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Thread: One less angler on the Kenai Rv in 2013..... A familar name

  1. #1
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    Default One less angler on the Kenai Rv in 2013..... A familar name

    An well known contributor to this website has posted the following on a different website (Piscatorial Pursuits).

    I thought the folks on this BB should know. The author is EyeFish. Also, known as FishDoc, and several other monikers. His discussions and debate with Marcus and others on the Fisheries Management site is legendary.

    I am not looking for a conversation or a response or a rant or a discussion on the future of the Kenai River and it's famous fishery and how it got there. I'm posting this for information purposes only. No need for anyone to reply, although I realize some folks probably will......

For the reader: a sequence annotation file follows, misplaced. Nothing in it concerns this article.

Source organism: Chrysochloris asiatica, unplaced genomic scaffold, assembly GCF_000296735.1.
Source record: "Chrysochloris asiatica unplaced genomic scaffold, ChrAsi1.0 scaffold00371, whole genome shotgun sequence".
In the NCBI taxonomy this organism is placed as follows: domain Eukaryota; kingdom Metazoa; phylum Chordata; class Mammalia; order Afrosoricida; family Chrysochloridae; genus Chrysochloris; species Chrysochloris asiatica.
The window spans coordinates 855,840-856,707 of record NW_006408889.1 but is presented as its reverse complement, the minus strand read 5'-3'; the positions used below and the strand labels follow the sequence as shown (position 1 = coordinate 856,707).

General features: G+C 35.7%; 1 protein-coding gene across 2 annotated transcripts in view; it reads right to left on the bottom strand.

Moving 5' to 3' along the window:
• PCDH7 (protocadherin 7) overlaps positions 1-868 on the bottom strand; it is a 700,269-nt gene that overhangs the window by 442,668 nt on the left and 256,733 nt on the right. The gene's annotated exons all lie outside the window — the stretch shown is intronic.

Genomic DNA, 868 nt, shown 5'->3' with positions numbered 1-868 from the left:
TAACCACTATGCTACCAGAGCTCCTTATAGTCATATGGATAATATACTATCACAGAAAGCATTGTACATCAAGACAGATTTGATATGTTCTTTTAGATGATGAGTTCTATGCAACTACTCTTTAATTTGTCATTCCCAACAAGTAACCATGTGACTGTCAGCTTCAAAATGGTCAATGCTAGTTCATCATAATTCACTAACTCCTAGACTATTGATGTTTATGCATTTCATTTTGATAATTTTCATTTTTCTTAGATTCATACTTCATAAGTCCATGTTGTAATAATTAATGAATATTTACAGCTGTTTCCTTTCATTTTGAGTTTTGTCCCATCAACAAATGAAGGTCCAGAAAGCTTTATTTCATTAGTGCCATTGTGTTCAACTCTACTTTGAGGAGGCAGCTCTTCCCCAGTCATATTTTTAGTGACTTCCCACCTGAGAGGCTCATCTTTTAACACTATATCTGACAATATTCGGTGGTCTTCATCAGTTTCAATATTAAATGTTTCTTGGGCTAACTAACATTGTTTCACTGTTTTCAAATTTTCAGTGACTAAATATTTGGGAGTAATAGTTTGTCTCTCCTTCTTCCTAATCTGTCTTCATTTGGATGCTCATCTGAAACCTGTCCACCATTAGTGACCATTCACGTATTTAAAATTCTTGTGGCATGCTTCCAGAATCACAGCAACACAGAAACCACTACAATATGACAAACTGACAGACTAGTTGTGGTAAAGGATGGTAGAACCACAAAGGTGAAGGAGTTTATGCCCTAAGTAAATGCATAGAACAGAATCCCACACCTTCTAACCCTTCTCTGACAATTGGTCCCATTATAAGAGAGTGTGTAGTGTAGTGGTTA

"The post I dedicated to f4b got me thinking about my own fishing journey over the seasons, esp the Kenai. Since moving to WA in 1994 I've kept pretty meticulous annual notes. Way back, I often fished the river only 2-3 days as part of a more diverse trip. The fishing was good enough that we never worried about getting blanked out on big fish. Putting someone on a fish of 50 pounds or better was just a given. Fish of the trip is a special honor each year. Since '94, I've been fortunate enough to claim it four times, my brother Noel three, and f4b twice. The other 10 times have been one hit wonders... evidence that my brother and I just spread the love around.